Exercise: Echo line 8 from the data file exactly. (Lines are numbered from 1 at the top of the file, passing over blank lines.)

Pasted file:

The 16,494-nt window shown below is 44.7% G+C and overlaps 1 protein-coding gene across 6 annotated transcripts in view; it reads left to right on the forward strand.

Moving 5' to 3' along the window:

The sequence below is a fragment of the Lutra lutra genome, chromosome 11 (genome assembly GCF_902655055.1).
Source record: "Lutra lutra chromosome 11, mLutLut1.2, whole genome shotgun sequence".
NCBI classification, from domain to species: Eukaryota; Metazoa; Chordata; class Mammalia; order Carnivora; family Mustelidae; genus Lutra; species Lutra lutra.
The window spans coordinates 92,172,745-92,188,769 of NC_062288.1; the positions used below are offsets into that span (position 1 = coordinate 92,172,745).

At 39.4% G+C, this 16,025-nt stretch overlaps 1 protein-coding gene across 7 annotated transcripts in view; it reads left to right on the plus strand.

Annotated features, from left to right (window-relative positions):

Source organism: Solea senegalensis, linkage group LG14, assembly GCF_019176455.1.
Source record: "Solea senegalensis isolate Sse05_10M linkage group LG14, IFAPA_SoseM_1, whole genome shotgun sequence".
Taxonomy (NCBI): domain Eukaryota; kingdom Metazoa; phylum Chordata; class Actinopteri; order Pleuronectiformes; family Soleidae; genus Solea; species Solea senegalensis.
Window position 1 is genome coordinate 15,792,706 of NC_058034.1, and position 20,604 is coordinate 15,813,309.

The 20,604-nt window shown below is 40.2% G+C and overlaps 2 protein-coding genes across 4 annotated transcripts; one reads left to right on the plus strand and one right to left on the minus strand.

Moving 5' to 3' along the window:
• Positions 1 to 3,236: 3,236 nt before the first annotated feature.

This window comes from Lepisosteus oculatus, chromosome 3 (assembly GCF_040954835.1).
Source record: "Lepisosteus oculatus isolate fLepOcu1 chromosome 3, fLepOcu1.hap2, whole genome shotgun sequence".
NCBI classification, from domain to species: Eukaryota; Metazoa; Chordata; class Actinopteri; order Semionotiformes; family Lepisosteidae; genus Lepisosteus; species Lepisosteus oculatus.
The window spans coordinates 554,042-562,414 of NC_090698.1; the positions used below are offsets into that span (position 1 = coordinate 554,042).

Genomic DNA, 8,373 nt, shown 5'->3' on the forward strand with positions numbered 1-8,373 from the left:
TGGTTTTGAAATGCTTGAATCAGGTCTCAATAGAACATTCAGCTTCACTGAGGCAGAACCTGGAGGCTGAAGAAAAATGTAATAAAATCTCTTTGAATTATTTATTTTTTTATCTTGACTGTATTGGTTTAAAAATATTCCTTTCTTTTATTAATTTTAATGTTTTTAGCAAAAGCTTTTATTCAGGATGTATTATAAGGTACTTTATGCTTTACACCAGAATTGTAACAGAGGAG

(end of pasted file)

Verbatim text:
Annotated features, from left to right (window-relative positions):